We spoke to co-director Ngaio Parr about learning from failure, resisting the urge to compete with other women and the value of a polite email.
Image courtesy of Make Nice Conference
This year will see the first ever Make Nice conference take place as part of the Vivid Festival of ideas. Pitched as an un-conference, the idea is to gather 150 creative women in a space for three days, add keynotes from a inspiring talents, throw in some drinks and let the discussion, learning, networking and ideas flow.
In terms of speakers, internationally there's French designer Leslie David, set designer and art director Adi Goodrich and photographer Elizabeth Weinberg, who are both from America. Local speakers include Suzy Tuxen of A Friend Of Mine Design Studio, Jess Scully who is Vivid's hard working festival director, photographer and radio journalist Elize Strydom, editor and writer Brodie Lancaster and finally art director and artist at M&C Saatchi Niccola Phillips. They represent a cross section of clever creatives willing to share what they've learnt on their journeys.
One of the brightest minds behind the conference is co-director Ngaio Parr, a multidisciplinary designer, illustrator and curator who gave us some more insight into this generous event.
We're very excited for Make Nice. It's so well curated and seems like a good size for this format.
Yes, it's limited to 150 people. I think that's a good number so it's not too overwhelming but that, over the three days, it's big enough that there are a lot of conversations going on.
You've mentioned that the intention with this conference is for everyone to be honest about their careers and experiences and share the parts they probably rarely admit to.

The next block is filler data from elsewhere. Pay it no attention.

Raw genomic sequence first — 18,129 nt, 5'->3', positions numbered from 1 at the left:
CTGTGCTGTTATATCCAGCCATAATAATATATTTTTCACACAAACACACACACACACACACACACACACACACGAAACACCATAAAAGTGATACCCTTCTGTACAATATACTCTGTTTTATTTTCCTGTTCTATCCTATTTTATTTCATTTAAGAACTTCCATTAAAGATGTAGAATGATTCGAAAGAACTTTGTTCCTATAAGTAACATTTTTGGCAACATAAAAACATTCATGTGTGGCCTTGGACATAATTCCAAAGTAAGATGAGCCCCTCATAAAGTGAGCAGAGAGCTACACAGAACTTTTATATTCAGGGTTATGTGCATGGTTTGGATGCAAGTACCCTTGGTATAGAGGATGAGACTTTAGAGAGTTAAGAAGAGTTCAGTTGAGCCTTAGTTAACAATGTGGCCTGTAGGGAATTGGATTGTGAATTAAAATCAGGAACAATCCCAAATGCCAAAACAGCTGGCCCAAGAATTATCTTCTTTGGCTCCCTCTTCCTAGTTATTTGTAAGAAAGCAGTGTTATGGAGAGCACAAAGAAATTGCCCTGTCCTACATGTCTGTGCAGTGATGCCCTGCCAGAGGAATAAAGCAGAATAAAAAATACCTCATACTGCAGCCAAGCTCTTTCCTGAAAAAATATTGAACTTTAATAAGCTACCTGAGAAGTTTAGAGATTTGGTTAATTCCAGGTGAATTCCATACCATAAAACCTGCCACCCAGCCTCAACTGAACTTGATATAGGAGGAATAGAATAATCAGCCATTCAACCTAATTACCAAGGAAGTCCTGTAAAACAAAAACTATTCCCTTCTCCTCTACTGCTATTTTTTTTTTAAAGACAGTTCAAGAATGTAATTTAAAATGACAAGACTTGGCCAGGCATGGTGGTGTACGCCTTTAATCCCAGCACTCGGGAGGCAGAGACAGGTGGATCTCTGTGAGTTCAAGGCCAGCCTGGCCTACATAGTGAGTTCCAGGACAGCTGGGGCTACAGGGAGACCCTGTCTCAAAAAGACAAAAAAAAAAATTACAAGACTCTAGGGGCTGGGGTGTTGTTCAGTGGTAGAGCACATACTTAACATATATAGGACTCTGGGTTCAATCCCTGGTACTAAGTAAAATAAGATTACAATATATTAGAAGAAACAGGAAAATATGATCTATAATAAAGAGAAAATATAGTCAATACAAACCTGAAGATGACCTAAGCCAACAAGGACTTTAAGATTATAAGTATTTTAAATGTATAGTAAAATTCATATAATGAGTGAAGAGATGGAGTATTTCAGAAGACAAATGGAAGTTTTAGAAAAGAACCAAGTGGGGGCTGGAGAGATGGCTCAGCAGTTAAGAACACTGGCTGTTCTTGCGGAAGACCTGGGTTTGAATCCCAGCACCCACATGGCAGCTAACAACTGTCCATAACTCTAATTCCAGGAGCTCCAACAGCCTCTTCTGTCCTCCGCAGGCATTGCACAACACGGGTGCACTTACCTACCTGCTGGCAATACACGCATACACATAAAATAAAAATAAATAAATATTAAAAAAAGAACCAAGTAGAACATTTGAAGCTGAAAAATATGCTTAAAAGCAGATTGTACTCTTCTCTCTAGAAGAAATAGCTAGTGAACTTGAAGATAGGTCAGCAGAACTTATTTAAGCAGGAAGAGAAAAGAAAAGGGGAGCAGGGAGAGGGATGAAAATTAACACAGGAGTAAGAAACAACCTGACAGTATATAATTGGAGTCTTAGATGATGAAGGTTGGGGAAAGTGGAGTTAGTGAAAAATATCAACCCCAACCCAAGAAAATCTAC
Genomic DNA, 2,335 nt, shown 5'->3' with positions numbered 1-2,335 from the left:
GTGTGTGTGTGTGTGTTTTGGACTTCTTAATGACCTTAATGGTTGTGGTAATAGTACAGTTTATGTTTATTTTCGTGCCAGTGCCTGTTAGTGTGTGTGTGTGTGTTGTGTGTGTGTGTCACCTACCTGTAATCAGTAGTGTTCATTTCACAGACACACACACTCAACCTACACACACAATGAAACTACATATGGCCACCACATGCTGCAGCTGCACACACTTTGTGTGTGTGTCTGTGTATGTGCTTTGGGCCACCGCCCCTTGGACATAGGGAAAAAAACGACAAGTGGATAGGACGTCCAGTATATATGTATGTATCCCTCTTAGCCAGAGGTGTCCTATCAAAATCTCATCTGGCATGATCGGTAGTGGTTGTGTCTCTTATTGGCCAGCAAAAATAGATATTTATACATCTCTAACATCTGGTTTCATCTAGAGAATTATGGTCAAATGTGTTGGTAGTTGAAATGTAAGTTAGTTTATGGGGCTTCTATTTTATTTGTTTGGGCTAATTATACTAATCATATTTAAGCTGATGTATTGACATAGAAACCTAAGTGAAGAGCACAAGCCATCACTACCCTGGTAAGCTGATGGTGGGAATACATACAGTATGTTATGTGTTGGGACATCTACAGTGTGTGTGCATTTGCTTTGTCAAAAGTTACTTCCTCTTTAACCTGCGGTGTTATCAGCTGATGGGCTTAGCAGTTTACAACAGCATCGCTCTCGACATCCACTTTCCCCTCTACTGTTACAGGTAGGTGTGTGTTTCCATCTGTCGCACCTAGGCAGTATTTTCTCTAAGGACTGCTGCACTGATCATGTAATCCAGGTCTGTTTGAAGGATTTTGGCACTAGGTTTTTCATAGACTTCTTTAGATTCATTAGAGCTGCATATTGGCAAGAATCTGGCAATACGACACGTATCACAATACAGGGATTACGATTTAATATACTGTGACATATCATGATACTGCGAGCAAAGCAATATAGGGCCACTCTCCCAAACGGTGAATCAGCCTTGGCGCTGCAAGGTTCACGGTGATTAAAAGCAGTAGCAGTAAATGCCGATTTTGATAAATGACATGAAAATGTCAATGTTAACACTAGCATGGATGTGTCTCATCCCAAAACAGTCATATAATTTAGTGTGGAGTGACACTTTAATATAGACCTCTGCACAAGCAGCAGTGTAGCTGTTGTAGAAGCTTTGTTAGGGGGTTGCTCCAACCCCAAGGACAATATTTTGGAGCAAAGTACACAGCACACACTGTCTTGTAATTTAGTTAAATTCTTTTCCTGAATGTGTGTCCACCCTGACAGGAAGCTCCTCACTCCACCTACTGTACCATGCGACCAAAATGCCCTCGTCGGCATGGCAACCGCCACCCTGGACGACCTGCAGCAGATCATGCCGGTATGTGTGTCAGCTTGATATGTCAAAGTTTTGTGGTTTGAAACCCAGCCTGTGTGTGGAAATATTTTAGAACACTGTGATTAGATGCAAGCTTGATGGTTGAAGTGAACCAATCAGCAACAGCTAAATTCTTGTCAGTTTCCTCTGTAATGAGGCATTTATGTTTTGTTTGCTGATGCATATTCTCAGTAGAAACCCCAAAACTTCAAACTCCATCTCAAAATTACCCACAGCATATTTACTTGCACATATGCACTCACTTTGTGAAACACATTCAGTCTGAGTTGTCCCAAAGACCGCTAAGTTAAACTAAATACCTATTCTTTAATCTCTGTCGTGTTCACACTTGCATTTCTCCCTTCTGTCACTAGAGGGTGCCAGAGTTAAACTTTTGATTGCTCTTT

Yes, we'll see their work but also hear about their lessons and the issues they've overcome in a way that can practically help the audience. We wanted to make sure that, regardless of your industry, their advice is relevant. For instance Elizabeth Wineberg, who is an amazing photographer, has a female photographer mentorship group and she made a big move from NY to LA for family-associated reasons. I think these kind of life lessons are applicable regardless of whether you're a photographer or not.
Do you feel people are more likely to share ideas and support each other now than in the past?
I'm not sure. One of the reasons we decided to do this is that I was teaching and found that it's almost built into the system to compete with each other, particularly with women. There is a sense that women are taught to compete from childhood and we're trying to turn that around.
How did you choose the speakers?
Ultimately we chose people who weren't a lot older than the people who'll be attending. Often we hear from great women who have achieved so much that it seems unattainable. Our speakers are still doing amazing things but they're a bit younger and within reach.
I like the idea that despite it being an all-female conference, the focus won't be on gender.
We want to make sure that we're discussing things that are important to a creative's career regardless of gender. By virtue of it being a female conference, it's inherently gendered in a way but the tips and ideas will be universal. I think we'll organically create a community and address ideas like the fact that women are underrepresented in leadership roles in creative industries. I think that our meeting, collaborating and creating support networks with these women will help those things without it needing to be focussed on the negatives.
What would be your advice for someone wanting to get ahead in a creative role?
No one thinks they have it together. It's important to remember that we're all human and even our heroes have had issues in their careers. It gives you confidence to know that everyone has those battles. I'd also say that if you want to speak to someone, or work with them, send them a polite email. The worst thing that can happen is they don't answer, but most of the time they will. Who doesn't like getting a compliment?
Image courtesy of Make Nice Conference